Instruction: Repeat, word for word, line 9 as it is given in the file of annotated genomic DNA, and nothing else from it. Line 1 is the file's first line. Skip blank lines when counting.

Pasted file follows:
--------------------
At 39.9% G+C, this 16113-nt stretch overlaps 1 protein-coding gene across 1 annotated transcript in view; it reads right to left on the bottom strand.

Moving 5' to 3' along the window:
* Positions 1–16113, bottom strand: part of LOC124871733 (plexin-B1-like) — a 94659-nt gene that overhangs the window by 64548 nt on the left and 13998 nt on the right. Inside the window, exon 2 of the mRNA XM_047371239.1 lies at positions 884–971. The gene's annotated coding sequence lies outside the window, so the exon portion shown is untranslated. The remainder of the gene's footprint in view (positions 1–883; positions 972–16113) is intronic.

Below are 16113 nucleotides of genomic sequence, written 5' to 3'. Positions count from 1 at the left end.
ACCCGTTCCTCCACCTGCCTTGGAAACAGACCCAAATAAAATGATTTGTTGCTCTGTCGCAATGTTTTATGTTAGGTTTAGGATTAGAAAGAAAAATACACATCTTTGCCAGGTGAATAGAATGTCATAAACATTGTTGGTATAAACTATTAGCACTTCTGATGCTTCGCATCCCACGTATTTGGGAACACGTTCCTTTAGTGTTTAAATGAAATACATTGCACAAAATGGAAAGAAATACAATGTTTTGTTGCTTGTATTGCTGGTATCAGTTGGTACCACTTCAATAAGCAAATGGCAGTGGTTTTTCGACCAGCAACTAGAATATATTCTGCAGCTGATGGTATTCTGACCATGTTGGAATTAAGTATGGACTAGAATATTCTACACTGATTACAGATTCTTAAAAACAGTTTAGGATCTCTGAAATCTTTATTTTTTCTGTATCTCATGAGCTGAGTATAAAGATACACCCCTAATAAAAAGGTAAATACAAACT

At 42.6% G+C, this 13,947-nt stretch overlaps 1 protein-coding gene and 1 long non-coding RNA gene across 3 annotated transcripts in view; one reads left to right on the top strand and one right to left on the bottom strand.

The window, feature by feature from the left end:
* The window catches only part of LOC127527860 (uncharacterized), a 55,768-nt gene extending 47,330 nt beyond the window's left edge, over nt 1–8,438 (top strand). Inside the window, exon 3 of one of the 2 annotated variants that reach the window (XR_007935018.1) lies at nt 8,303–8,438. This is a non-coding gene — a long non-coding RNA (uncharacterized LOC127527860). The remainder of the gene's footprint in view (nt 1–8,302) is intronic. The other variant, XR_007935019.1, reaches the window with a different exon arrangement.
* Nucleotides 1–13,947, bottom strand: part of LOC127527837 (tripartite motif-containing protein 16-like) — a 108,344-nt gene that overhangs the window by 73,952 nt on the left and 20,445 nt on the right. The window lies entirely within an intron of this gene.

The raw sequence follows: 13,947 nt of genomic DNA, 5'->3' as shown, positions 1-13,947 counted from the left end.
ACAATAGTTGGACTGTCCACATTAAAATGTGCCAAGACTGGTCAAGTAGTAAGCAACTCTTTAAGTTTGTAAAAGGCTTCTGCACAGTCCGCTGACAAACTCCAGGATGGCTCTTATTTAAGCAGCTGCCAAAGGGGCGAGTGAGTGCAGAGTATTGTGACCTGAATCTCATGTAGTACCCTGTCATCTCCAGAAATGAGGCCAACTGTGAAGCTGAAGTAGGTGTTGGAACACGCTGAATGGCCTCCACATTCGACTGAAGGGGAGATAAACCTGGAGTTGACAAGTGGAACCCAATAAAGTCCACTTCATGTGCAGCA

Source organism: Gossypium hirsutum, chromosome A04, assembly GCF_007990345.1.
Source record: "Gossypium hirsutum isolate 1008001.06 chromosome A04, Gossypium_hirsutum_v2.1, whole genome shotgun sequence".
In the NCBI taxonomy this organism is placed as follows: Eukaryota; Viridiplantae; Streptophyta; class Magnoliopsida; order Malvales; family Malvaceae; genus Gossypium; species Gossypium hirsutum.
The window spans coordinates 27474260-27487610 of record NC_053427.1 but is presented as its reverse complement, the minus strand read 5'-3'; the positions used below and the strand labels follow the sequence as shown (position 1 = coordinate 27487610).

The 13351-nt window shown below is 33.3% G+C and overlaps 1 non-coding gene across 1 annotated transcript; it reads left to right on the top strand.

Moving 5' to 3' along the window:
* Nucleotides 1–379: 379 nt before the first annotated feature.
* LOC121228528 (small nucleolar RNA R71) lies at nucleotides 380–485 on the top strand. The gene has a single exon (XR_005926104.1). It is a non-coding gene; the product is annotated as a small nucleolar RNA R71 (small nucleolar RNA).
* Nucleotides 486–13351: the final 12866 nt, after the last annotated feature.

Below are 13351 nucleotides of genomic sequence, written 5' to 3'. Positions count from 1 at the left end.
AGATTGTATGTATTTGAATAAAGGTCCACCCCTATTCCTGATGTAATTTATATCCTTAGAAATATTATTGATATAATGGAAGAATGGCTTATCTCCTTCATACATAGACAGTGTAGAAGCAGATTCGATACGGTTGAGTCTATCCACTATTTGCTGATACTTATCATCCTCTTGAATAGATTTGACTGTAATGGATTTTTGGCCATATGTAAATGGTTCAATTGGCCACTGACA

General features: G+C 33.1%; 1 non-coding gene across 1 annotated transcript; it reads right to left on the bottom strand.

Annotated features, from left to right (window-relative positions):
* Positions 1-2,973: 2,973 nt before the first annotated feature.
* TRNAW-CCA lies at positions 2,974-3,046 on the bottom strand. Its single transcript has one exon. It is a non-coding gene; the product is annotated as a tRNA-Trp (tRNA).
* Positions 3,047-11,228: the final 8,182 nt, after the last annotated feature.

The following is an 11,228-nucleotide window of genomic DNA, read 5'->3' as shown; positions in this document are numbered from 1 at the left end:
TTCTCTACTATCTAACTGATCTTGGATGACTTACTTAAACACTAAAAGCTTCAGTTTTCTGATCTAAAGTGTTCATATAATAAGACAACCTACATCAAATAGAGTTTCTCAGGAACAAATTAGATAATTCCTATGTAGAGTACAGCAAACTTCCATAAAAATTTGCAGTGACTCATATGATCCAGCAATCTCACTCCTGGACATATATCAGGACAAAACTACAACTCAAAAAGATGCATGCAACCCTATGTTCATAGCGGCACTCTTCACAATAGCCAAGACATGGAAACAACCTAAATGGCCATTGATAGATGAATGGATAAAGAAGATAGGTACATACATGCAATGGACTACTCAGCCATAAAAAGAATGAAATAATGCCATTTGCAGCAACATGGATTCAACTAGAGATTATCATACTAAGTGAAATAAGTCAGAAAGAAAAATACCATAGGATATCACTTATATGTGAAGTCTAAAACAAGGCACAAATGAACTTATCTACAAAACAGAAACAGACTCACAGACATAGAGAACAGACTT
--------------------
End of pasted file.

* Nucleotides 1–13,947, bottom strand: part of LOC127527837 (tripartite motif-containing protein 16-like) — a 108,344-nt gene that overhangs the window by 73,952 nt on the left and 20,445 nt on the right. The window lies entirely within an intron of this gene.